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  • By Lisa Brody

Unions struggle to survive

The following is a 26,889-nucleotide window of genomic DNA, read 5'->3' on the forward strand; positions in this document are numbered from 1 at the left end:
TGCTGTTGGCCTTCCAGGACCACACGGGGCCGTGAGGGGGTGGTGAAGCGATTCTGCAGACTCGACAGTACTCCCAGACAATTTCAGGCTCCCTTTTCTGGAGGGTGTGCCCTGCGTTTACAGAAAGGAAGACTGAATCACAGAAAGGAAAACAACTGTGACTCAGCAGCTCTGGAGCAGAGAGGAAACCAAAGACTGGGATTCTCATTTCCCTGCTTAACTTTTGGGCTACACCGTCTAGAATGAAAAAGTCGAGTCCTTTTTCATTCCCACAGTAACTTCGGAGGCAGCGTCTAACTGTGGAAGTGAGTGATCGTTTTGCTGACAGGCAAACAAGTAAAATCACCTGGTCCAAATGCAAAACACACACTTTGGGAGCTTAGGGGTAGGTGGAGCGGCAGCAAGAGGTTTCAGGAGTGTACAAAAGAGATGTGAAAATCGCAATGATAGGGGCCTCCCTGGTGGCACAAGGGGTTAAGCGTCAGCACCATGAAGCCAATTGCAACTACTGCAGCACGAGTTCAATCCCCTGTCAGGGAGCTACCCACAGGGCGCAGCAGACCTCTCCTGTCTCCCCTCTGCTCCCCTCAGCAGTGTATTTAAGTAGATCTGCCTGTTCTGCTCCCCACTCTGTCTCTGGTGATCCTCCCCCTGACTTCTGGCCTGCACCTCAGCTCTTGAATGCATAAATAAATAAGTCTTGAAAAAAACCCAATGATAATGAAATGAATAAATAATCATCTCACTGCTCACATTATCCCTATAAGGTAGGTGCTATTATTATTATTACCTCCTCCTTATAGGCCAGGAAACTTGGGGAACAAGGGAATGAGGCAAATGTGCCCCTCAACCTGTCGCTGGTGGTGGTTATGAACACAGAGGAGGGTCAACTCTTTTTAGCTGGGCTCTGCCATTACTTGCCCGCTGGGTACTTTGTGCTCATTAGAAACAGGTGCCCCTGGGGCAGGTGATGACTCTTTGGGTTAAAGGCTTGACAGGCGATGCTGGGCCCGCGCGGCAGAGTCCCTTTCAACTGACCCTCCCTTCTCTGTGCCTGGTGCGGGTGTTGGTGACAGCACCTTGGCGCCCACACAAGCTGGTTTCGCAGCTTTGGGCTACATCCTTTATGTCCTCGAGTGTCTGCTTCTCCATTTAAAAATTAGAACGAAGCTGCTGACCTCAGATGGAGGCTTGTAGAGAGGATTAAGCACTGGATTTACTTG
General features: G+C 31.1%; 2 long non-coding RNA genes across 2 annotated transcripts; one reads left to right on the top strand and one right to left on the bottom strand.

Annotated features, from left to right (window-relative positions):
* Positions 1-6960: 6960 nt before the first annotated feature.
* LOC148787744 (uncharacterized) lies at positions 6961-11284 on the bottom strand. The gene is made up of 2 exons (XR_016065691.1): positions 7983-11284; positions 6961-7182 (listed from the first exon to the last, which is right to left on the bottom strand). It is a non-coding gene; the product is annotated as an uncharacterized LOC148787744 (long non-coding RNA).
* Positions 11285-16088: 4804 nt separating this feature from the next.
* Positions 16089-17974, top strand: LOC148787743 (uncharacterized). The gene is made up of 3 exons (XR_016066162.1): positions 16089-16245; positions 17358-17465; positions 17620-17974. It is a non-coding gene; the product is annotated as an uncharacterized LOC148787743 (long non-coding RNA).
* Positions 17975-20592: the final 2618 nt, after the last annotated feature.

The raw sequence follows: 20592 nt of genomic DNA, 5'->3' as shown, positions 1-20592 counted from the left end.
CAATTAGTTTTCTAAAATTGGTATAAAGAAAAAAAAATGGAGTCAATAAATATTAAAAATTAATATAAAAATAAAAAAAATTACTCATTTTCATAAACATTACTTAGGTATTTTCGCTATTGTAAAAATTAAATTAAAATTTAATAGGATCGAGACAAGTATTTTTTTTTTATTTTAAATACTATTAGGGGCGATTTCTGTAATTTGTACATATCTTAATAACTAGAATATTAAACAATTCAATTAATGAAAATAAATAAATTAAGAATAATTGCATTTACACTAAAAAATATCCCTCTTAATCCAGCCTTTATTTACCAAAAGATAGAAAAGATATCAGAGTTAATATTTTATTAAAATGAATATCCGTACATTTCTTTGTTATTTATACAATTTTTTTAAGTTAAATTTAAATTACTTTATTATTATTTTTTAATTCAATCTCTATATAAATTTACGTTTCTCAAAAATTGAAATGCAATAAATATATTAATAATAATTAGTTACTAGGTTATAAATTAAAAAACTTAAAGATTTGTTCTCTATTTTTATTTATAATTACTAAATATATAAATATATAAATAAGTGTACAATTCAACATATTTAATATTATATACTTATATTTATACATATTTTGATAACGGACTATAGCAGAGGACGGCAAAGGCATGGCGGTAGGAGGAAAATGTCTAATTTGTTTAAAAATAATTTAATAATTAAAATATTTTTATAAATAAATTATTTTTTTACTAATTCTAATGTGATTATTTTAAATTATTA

Labor unions, credited with helping workers achieve fair wages, benefits and good working conditions, as well as the creation of a mass middle class in America in the second half of the 20th century, has fallen from favor as the calendar has turned the page to the 21st century. Once the savior of the working man (and woman), today membership in labor unions has fallen to just 9.4 percent of the workforce in Rust Belt states like Michigan – a far cry from the 30 percent and more of the total workforce they boasted as recently as 1983. In the 30 years or so since a third of the labor force belonged to a union, numerous factors have played into reduced membership numbers. Globalization has moved jobs not only to other regions of the United States, but around the world. Technological progress has often meant that more skilled workers are needed to do a job, or that different, more highly-trained skills are needed by an increasingly diverse worker pool. A new economy, based on the Internet, referred to as the “Google economy”, which is a knowledge-based economy, has arisen in the 21st century, and those workers do not seek the broad protective shoulders of a union. Further, in the last decade, the economic crisis now referred to as the Great Recession hammered more nails into the coffin of the unions, beleaguered by legacy costs and retirees with heavy pensions and benefits. Where once union membership dominated in the private sector, today most union members are public sector workers, employed as municipal workers, government employees, teachers, and police and firefighters. Y et, union leaders and activists assert that their eulogies are being written prematurely. While some industries, such as manufacturing in traditional fields like automotive have been permanently altered, with membership numbers skewed lower than previously seen in decades past, those in union leadership see new avenues for unionization in the private sector: for low skilled fast food workers, the continuation to organize health care workers as that sector mushrooms in growth, along with their efforts to stay relevant and influential in the political sphere. The American labor union movement first began in the 19th century, with the advent of the Industrial Revolution. Textile mills, hiring large amounts of young women and children, were the first factories built in the United States. As the need grew for more and more textiles, factory owners and managers hired primarily unskilled women and children, often immigrants, because they were cheaper or even “free workers.” With no laws regarding hours, wages or working conditions, these factories became crowded, filthy sweatshops where workers were paid by the number or pieces they completed. After several horrific fires swept factories in Massachusetts and other eastern states with numerous casualties, labor unions developed to give workers a voice in their working place, helping to set up laws and rules with penalties for owners. Union membership remained low post-World War I, and transitory in most industries until the mid-20th century, as labor unions benefitted from New Deal policy decisions of Franklin D. Roosevelt’s administration in the 1930s, which coincided with the growth and modernization of the automotive industry. The Wagner Act, also known as the National Labor Relations Act of 1935, remains the foundational statute for U.S labor law, guaranteeing the basic rights of private sector workers to organize into trade unions, engage in collective bargaining for better terms and conditions at work, and take collective action, including to strike if they find it necessary. The act also created the National Labor Relations Board, which conducts elections that can require employers to engage in collective bargaining with labor unions. Unions allege corporations and management began to chip away at the NLRA from the beginning, with a judgement by the U.S. Supreme Court in 1940 upholding the First Amendment and freedom of speech by management to challenge union supremacy, and culminated in the Taft-Hartley Act in 1947, restricting the activities and power of labor unions. Organized labor membership peaked nationwide in 1954, with almost 35 percent of the population belonging to a union, and according to the U.S. Census Bureau, the total number of union members reached its height in 1979, with an estimated 21 million members. As Daniel Disalvo stated in National Affairs in the article “The Trouble with Public Sector Unions” in Fall 2010, “In today’s public sector, good pay, generous benefits, and good security make possible a stable middle class existence for nearly everyone from janitors to jailers.” Membership began to decline in the 1980s due to several factors, including the incursion of imported automobiles from Japan and Germany, globalization of industry around the world, and technological advances. With these changes have come a decline in wages and benefits. “From the end of World War II to 1980 was the golden era of capitalism,” said Frank Joyce, former United Auto Workers communications director. “That’s when unions were growing, the economy was growing, benefits were growing. The economy was better distributed much more equitably than they are now. Today, the recent trends point to inequality and stagnation. For the middle class, it’s pretty widely understood that there’s more inequality, greater stagnation, and greater wage inequality, and a lot of that is because of union busting.” “In a big picture sense, the decline in unions fits into the decline of the American economy at the moment,” noted Lou Glazer, president of Michigan First, a think tank. “Because of globalization and technological changes, industry needs less people, and there are more people competing for the jobs there are, which depresses wages. Politics increasingly is tilting towards the employers and away from the employees. Two factors are playing out, by not having minimum wage keep up with inflation, and the political climate is weakening unions through right to work. The net effect for jobs that produced the mass middle class is there is no longer enough, and the ones that are there are not high paying jobs. While labor unions have nothing to do with the number of low skilled jobs, they do have a responsibility for the pay, and weakened unions have seen pay and benefits go down.” G lazer said politics have weakened unions, and that climate has been very effective. “That was the purpose of the politics – so they did what it meant to do.” “Unions are able to elevate wages for working people, but on the other hand, it made the state (of Michigan) unable to retain companies. That’s the two sides of the argument. We’ve seen stagnating wage levels while employment numbers have been increasing,” John Mogk, law professor specializing in urban law and policy at Wayne State University’s law school, pointed out. “Labor has a role in elevating income levels so more individuals who are employed can earn a living wage,” which, he pointed out, forced many companies to leave the state because they could not afford to pay the wages. T he political Pandora’s Box was borne out in what is referred to by Gov. Rick Snyder as the Lost Decade in Michigan, from approximately 2001 to 2011, when he changed the Michigan Business Tax during the Great Recession. In 2012, the Michigan legislature passed, and Snyder signed into law, Right to Work legislation, making Michigan a state that cannot mandate union membership, and the game was forever altered. “Right to Work states tend to be low wage states,” Glazer said. “Michigan increasingly, especially for low skilled jobs, was, and is, a low wage state, before and since Right to Work. It began before the Great Recession, but it has occurred primarily in the last decade. Wages are falling all throughout the economy, with benefits going down, but most significantly in low education attainment jobs.” “Right to Work is designed to make the already difficult lives of employees more difficult,” said Joyce. “It poses a challenge to unions to be clearer and more focused on the importance of membership. The intent and goal of Right to Work is to drive down membership. It’s too soon to tell what the impact is. It’s up to how the UAW and other unions respond to it. It’s hard – but it’s not impossible. Unions have always had an uphill battle. Otherwise there wouldn’t have been the Flint sit-down battle (with General Motors in 1936-1937), or overcoming difficult bargaining (over the years). It just depends on specific issues at specific times.” Besides Right to Work, Glazer said politics itself have made it more difficult for unions, “and some of it is just the structure of the economy itself. We have a more knowledge-based economy. A lot of new jobs being created, like with Quicken and Google, it’s a new economy, a new knowledge-based economy. Those workers have never been in a union, and never will be. It’s those in lower skilled jobs who historically were powerful, and no longer are.” Union leadership is not sitting still, resting on its laurels, looking back on old photos of worker strikes and remembering the good ol’ days. Unions are self-perpetuating entities which need members in order to exist and thrive. With traditional industrial factories requiring less union workers, and public sector employees seeing reduced benefits due to a recognition on the part of governments, both large and small, and boards of education regarding unfunded liabilities for retirees, unions are looking for new workers to unionize. Today, casino workers are unionized, as are engineers, many health care workers, and there is a concerted effort to mobilize and unionize fast food workers. “What most unions have done today is they are being very careful about incurring the costs of going through the traditional NLRB process, such as in Chattanooga (Tennessee), where, in an amazingly historical case you had a company that said, ‘we’re fine with unions, they fit our business model’, but interestingly the threats (to unionization) came from the political community, not from the corporation,” said Roland Zulio, research scientist at the University of Michigan Institute for Labor, Employment and the Economy. T he United Auto Workers sought to unionized a Volkswagen plant in Chattanooga; on September 9, 2014, German union IG Metall and the Volkswagen Global Group Works Consigned a letter of intent with the UAW to organize workers at that plant as a UAW-represented facility, after workers in the plant voted 712 to 626 in February to reject UAW representation. It was considered a significant setback to the UAW. “Everybody gets it now that we’re in a different economy. We’re facing far different obstacles. It’s very challenging,” said Joyce. “A union is an asset that can enhance my potential for success – that is a mindset, a conscious decision. Or you can see it as a liability, as a cost, something I want to get rid of. Management made a choice.” “The threat of denying money to Volkswagen if it went union, in stark terms, from the political community, is the opposition unions face. It’s public aggression,” Zulio said. “That model is just not productive. It’s very easy for an employer to take a few steps to discourage organizing. Arguably, the law was set up to encourage organizing, but the law has been set on its head.” Zulio said the labor movement is really an amorphous entity which grows in different ways to respond to the times. “One of the ways it has responded (to changes) is by connecting with people who don’t belong to a union but are sympathetic to them, who believe in strong public services, gainful employment, fair wages and universal health care. It’s incredibly hard for a union to negotiate for a better wage if the rest of a community is impoverished, because there’s always someone else waiting for that job. In today’s economic environment, holding onto a halfway decent job is paramount. There’s the fear someone else will take your job.” “It’s a vicious cycle. The more that lose economic leverage, the more they lose political power, and then they lose economic power, and that’s the situation we find ourselves in now,” Joyce said. “It’s the reality of the world we’re in now. Employers have all of the power and employees have none. Some believe nothing lasts forever. Unions are now organizing fast food workers, asking for $15 an hour. It parallels the early days of union organizing, with similarities to the automobile industry and other machinery, when durable goods were emerging. Fast food is an important part of the economy. The question is, how do we find economic talking point to improve workers’ lives?” Joyce said the $15 an hour fast food wage “helps the overall economy because if you make more money, you can spend more money. What’s wrong with making enough money for people to live? We’ve got the question wrong. It’s helpful to get those questions. That’s the role of union, and what they get right.” Zulio said the Fight for 15, which is the term for the movement to unionized fast food workers and get them a $15 an hour wage, is being underwritten by SEIU, Service Employees International Union, which also represents restaurant, hotel, and building service workers, with about 2 million workers nationally. Twenty years ago, Zulio said, no one thought of fast food as an industry that needed to be unionized, as it was largely populated with youthful workers in their first jobs, and transitory workers. “For some folks, today, it’s no longer a transitional job. Fast food jobs are now jobs people have to live on,” he pointed out. “Will they form unions? They having a lot of difficulty getting to that step. But it is becoming an international movement, and part of unions figuring it out, taking it to the next level, is trying to raise that base. It’s part of what unions have always been about. And part of the unique environment of the United States has been allowing unions to rise, working to rectify workplace injustice. “Labor is trying to use other types of tactics to gain a voice,” he said. “That’s what the system does. It seeks power either through bargaining or through politics. And unions have always had political involvement. One way for a worker to get his voice heard is to sit down with management for ongoing relationships. When workers have a voice, but then if it’s closed off and they make it impossible for workers to have a voice, they turn to politics.” Zulio pointed out that union efforts at organizing retail workers at mass merchandisers, such as Walmart, has not proven to be effective because it has been too costly for union organizers, and “Walmart is well-known for having a well-oiled machine as a strategy. It’s not a negative one against unions. Sometimes the most effective approach is a positive one, but emphasizing the positive of the company, the loyalty of the worker,” he said. “They refer to workers as Walmart ‘associates.’ They use employees in ads, and they’re called ‘models.’ These small displays of affection and flattery – there are some workers who really believe it’s fine even though they’re paid very low wages.” oving forward, the Bureau of Labor Statistics projects that the labor force is projected to grow .5 percent per year between 2012 and 2022, with occupations and industries related to healthcare projected to add the most new jobs. Occupations that typically require post-secondary education will grow faster than occupations that need just a high school diploma or less. In those years, with baby boomers aging, workers 55 and older will make up one-quarter of the work force by 2022, and both men and women are expected to slow labor force growth, which will decline from 63.7 percent in 2012, to 61.6 percent in 2022. Because of the aging of the workforce, different services and goods will be needed, with 10.8 percent of the employment growth projected to be in service-providing industries. According to the bureau, the health care and social assistance sector is projected to grow at an annual rate of 2.6 percent, adding 5 million jobs by 2022, or one-third of the total projected increase in jobs. Employment in construction is projected to grow 2.6 percent annually, equalling 1.6 million new jobs over the decade. As for education and training, the bureau projects that 19 of the 30 occupations projected to grow fastest between 2012 and 2022 will require some form of post-secondary education (college or career training) in order to enter the job force. These jobs will also see higher median wages, at $57,770 in 2012, and are projected to grow faster, at 14 percent in the decade, than occupations that typically require just a high school diploma or less, where starting median salaries are $27,670, with a 9.1 percent growth rate for the decade. These projections do not portend well for union members or organizers, whose private sector members tend to have non-secondary education levels. The UAW notes the gaming industry is relatively new to Detroit, after the three casinos opened downtown facilities in 1999 and 2000. “More than 6,000 workers there, however, are standing by a tried-and-true principle: If you want decent wages, good benefits, and a fair workplace, you need to have a union contract,” the UAW website says. “Workers at all three casinos – MGM Grand, Motor City, and Greektown – became union members shortly after the facilities began operating, when a majority at each workplace signed union cards. Dealers, cage clerks, slot technicians, pit clerks and other workers at the casinos are UAW members.” “The UAW is one of four unions to join together as part of the Detroit Casino Council, a coalition that represents union workers at the three casinos,” said Neil Anderson, a dealer at Greektown Casino who was a member of the bargaining committee. Health care workers choosing representation are part of the Service Employees International Union, which was launched in 2007 to represent doctors, nurses, lab technicians, home care and nursing home workers, environmental service workers, and dietary aides. Nationwide, they have 1.1 million members, including 470,000 in Michigan. Joyce believes the UAW, and unions as a whole, will prevail, because union membership is not now, nor has it ever been, strictly blue collar. He is a member of the United Writers Union, a UAW local, as a freelance writer. “One of the things that is not widely known is that the UAW is not just an industrial union. It has a long tradition of representing white collar workers as far back as the 1940s, when it came to representing engineers at Chrysler, and the UAW created the Technical Office of Professionals (TOP),”he said. “There’s quite a spectrum of who belongs to the ranks, and there has been for a long time. Most of the employees in the state of Michigan belong to the UAW, including all of the government workers. There’s the casino dealers. There are engineers. There is the National Writers Union. Agriculture. The UAW has, and continues to help and elevate a lot of women to leadership, such as Cindy Estrada, who came out of Local 6000, and is currently the first woman to ever head a Big Three bargaining department (for General Motors).” ­